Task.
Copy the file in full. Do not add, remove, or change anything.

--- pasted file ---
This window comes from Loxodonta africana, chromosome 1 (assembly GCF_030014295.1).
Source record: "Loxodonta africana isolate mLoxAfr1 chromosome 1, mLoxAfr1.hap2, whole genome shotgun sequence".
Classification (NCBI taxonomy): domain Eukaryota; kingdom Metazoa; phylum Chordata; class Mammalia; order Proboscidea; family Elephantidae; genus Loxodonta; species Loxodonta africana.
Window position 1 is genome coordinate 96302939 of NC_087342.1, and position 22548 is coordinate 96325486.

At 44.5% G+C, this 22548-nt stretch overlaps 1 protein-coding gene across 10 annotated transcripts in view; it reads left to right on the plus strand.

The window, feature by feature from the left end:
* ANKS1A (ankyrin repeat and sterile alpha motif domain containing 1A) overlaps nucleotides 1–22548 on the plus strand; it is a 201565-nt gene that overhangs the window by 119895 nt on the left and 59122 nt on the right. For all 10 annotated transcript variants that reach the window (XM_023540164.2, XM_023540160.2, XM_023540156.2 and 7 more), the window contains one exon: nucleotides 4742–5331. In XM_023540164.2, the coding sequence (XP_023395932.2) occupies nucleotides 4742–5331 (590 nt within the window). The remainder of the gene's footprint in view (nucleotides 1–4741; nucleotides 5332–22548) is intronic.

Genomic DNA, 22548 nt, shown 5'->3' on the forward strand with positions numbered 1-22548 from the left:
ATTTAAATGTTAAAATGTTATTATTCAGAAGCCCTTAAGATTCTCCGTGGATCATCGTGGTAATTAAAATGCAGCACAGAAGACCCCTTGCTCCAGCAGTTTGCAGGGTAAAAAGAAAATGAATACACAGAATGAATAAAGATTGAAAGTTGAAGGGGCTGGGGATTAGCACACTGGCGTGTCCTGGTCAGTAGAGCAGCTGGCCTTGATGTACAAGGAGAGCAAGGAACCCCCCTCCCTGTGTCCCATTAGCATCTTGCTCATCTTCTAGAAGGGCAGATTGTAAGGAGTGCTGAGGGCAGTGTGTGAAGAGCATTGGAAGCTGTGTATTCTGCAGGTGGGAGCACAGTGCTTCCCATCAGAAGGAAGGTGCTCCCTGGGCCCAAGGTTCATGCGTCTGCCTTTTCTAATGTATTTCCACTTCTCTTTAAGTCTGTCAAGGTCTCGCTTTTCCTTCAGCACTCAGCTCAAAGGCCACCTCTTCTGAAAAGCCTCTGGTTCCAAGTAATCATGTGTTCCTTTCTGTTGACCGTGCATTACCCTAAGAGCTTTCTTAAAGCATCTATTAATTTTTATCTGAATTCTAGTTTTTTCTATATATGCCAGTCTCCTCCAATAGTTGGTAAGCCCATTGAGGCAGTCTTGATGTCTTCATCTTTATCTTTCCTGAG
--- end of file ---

This window comes from Loxodonta africana, chromosome 1 (assembly GCF_030014295.1).
Source record: "Loxodonta africana isolate mLoxAfr1 chromosome 1, mLoxAfr1.hap2, whole genome shotgun sequence".
Classification (NCBI taxonomy): domain Eukaryota; kingdom Metazoa; phylum Chordata; class Mammalia; order Proboscidea; family Elephantidae; genus Loxodonta; species Loxodonta africana.
Window position 1 is genome coordinate 96302939 of NC_087342.1, and position 22548 is coordinate 96325486.

At 44.5% G+C, this 22548-nt stretch overlaps 1 protein-coding gene across 10 annotated transcripts in view; it reads left to right on the plus strand.

The window, feature by feature from the left end:
* ANKS1A (ankyrin repeat and sterile alpha motif domain containing 1A) overlaps nucleotides 1–22548 on the plus strand; it is a 201565-nt gene that overhangs the window by 119895 nt on the left and 59122 nt on the right. For all 10 annotated transcript variants that reach the window (XM_023540164.2, XM_023540160.2, XM_023540156.2 and 7 more), the window contains one exon: nucleotides 4742–5331. In XM_023540164.2, the coding sequence (XP_023395932.2) occupies nucleotides 4742–5331 (590 nt within the window). The remainder of the gene's footprint in view (nucleotides 1–4741; nucleotides 5332–22548) is intronic.

Genomic DNA, 22548 nt, shown 5'->3' on the forward strand with positions numbered 1-22548 from the left:
ATTTAAATGTTAAAATGTTATTATTCAGAAGCCCTTAAGATTCTCCGTGGATCATCGTGGTAATTAAAATGCAGCACAGAAGACCCCTTGCTCCAGCAGTTTGCAGGGTAAAAAGAAAATGAATACACAGAATGAATAAAGATTGAAAGTTGAAGGGGCTGGGGATTAGCACACTGGCGTGTCCTGGTCAGTAGAGCAGCTGGCCTTGATGTACAAGGAGAGCAAGGAACCCCCCTCCCTGTGTCCCATTAGCATCTTGCTCATCTTCTAGAAGGGCAGATTGTAAGGAGTGCTGAGGGCAGTGTGTGAAGAGCATTGGAAGCTGTGTATTCTGCAGGTGGGAGCACAGTGCTTCCCATCAGAAGGAAGGTGCTCCCTGGGCCCAAGGTTCATGCGTCTGCCTTTTCTAATGTATTTCCACTTCTCTTTAAGTCTGTCAAGGTCTCGCTTTTCCTTCAGCACTCAGCTCAAAGGCCACCTCTTCTGAAAAGCCTCTGGTTCCAAGTAATCATGTGTTCCTTTCTGTTGACCGTGCATTACCCTAAGAGCTTTCTTAAAGCATCTATTAATTTTTATCTGAATTCTAGTTTTTTCTATATATGCCAGTCTCCTCCAATAGTTGGTAAGCCCATTGAGGCAGTCTTGATGTCTTCATCTTTATCTTTCCTGAG